Manpower(less)

Susan Faludi's new book gives men another chance.

IT'S AN UNFORTUNATE FACT that the least convincing advocates for the male gripes of the past 20 years have been men themselves. Across the social and political spectrum, from the drum-beating liberalism of Robert "Iron John" Bly to the finger-pointing histrionics of Rush Limbaugh, men speaking about male issues have come across as self-obsessed, angry, irrational, and just plain whiny. The favorite nemesis of most men when they attempt to explain what's got them so angry is feminism and feminists, who they claim have stolen their jobs, wrecked their homes, and terminally damaged their ancestral right to self-confidence. Stiffed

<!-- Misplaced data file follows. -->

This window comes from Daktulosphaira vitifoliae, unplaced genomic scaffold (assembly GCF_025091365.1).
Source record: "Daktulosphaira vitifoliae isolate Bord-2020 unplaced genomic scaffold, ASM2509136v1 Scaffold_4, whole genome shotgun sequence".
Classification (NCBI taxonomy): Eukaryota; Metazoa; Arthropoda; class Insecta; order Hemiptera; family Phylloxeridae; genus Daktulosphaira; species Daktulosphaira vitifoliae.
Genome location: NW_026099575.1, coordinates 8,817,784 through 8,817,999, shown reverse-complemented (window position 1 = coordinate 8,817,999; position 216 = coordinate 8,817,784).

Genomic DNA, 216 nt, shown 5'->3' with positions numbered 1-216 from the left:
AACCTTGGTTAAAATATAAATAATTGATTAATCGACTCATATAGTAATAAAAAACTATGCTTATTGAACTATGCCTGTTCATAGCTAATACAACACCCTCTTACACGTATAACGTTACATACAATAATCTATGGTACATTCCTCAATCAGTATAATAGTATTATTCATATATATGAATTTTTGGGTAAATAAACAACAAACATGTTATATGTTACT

by Susan Faludi (William Morrow, $27.50) Which makes it all the more remarkable that author Susan Faludi, the feminist writer best known for Backlash, the Pulitzer Prize-winning study of how the media has attacked feminism, has stepped into the fray on the side of her apparent enemy. Her new book Stiffed is not only a model of closely reasoned arguments for the betrayal of the American male in this century, but a work of astonishing compassion. She neatly avoids the common feminist argument that men are the problem, instead asking the question: Why are men today so angry and lost in their lives? The answers she receives from a vast spectrum of men are unexpected yet unnervingly similar, and reveal that despite all accepted wisdom, it's men, not women, who are undergoing the greater crisis of identity in our society. In the seven years she took to research and write this imposing work, Faludi interviewed workers at the Long Beach Naval Shipyard and the nearby McDonnell Douglas aircraft plant; teen members of the notorious Spurs Posse (who collected "points" based on numbers of sexual conquests); rabid fans of the Cleveland Browns, who were trying to stop their team from leaving town; Promise Keepers watching their movement collapse underneath them; repentant draft-dodgers and shattered Vietnam Vets; militiamen holding vigils in Waco, Texas; former astronauts out on book tours; drag queens who'd led the Stonewall Riots; cadets at the Citadel; and male porn stars paid a fraction of their female counterparts. It's a bewildering array of personalities and professions, positively Dickensian in its scope and diversity, and Faludi is painstaking in her attempts to reveal the particulars of each of the men that she meets. THE AMERICAN MALE is revealed as a figure who has been cheated out of meaningful work and a prominent social role by economic forces beyond his control, and often beyond his understanding. The fathers who fought World War II failed to pass on the proper lessons to their own sons—that the freedoms won were not an affirmation of mindless materialism and the consumer culture. For all of their attacks on feminism and women's societywide shift in status, Faludi shows that men chronically lack what women gained 30 years ago: a consciousness of their situation. Some critics have contested that Stiffed is not just lengthy but too long. With all due respect to those reviewers, I suspect their gripes come more from trying to tear through this difficult text in a few days to hit a deadline than any sort of thoughtful analysis of its content. What separates Faludi's work from so many similar critiques of popular culture is precisely the length and breadth of her analysis. She's unwilling, unlike the vast majority of pop-culture critics, to give a phenomenon a cursory analysis and then wax excessively about it, guided by nothing more than uninformed opinion. (This ain't Camille Paglia or MTV, folks.) Any interviewer, let alone a respected feminist thinker, who can wrest some insights from Sly Stallone about his relationships with his art and his estranged father is worthy of more respect than a nonchalant page-count. Stiffed is a challenging book, not just because of its length and depth, but because it issues a dare for both men and women who've long been dunned into passivity to do something significant to change their lives, to reject the values of a society that would prefer for them to seek easy answers in consumerism and a cult of superficial appearances. Ultimately, Faludi has provided both men and women with something that is more than an analysis of what's up with men. For all of the brevity of her closing chapters, she's made what just might be the first sketches for a blueprint of a revolution for both sexes to share.

 
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